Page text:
Kyoto is a major metropolitan city, but just 30 minutes away is Sagano bamboo forest. Beautiful and serene, it's a lovely place to spend an afternoon taking in the greenery. Bamboo has long played a starring role in Japanese culture and continues to do so today. Tranquil Sagano offers a sharp contrast between modern Japan and its traditional past.
With just 1.5 million people compared to Tokyo's 13.22 million, Kyoto feels practically quaint, but for more than 1,000 years, it was Japan's capital city. Today, it's as bustling as ever.
The foliage in Kyoto changes just as beautifully as it does in the northeastern United States. Here, the fiery trees are reflected in a pond at Heian Shrine. The shrine was built in 1895 to celebrate the 1100th anniversary of Kyoto being founded as the capital of Japan. There are a number of weeping cherry trees here which are gorgeous during cherry blossom season, usually mid April.
Gion is Kyoto's historic geisha quarter and an area that still retains a sense of Old World charm. The area is also dotted with Shinto shrines and Buddhist temples, and our Synchronized Spirituality: Shinto & Buddhism experience takes place in the surrounding area. Gion is fantastic neighborhood for examining traditional daily life in Kyoto, from the historic housing that still stand today to the lively Gion Festival, which takes place every July, to the important role of Geishas in Japan's cultural history.
This shrine is the most important of several thousand shrines dedicated to Inari, the Shinto god of rice. It's most recognizable for its thousands of bright orange torri gates, donated by individuals and companies; a large gate will run you a million yen. Behind the shrine's main building are trails that run up 233-meter Mount Inari; the climb to the top can take up to three hours, but after 45 minutes you'll reach Yotsutsuji intersection, which offers sweeping views of Kyoto.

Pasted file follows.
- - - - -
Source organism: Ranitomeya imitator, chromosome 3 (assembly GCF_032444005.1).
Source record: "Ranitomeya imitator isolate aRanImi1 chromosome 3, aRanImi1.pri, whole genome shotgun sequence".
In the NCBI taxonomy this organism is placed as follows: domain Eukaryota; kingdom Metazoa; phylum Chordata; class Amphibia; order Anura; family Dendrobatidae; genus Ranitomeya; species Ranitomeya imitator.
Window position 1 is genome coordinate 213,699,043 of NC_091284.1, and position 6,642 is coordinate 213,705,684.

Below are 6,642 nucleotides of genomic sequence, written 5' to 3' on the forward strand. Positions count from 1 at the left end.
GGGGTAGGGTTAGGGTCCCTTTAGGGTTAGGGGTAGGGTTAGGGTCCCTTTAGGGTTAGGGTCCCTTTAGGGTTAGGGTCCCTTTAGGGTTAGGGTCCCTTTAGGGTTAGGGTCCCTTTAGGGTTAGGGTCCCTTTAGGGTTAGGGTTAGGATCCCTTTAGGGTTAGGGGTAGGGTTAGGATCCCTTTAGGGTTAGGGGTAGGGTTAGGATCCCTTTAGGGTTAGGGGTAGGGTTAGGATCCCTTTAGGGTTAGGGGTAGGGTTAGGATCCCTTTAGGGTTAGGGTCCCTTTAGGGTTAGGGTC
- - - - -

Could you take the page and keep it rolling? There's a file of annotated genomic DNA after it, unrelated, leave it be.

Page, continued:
Covering some 275,000 square meters, this enormous castle was built in 1603 and, as one of the best remaining samples of castle architecture from Japan's feudal era, became a UNESCO World Heritage Site in 1994. Nijo Castle is surrounded entirely by stone walls and moats. Within, there's Honmaru, the main circle of defense, Ninomaru, the second circle of defense, and then traditional Japanese gardens surrounding the two. The castle's gardens are particularly lovely during cherry blossom season and when the foliage changes color.
Woodblock printing artist and Michigan, U.S.A native Richard Steiner has lived in Japan for more than 40 years, all of them spent as a woodblock printmaker. His woodblock printing workshops are one of our most interactive experiences and ensure you leave Kyoto with a truly unique souvenir.
Zen Buddhist temple Ryoan-ji dates back to 1450, but who landscaped its garden and when is the topic of much heated debate. The gardens, the ideal place to Zen out, are considered to be one of the best examples of a Japanese rock garden. The garden's 15 stones are placed so that no matter your viewing angle, you can only see 14 of them.
Kyo, meaning kyoto and yasai, meaning vegetable, are Kyoto's traditional vegetables. Given that Kyoto is far from water and Buddhists don't eat meat, it only seems logical that farmers would cultivate unique vegetables. Many kyo yasai appear odd to Western eyes, but most are quite sweet and delicious. The eggplants, in particular, the shape and size of a softball and a rich purple color, are known to be deliciously meaty.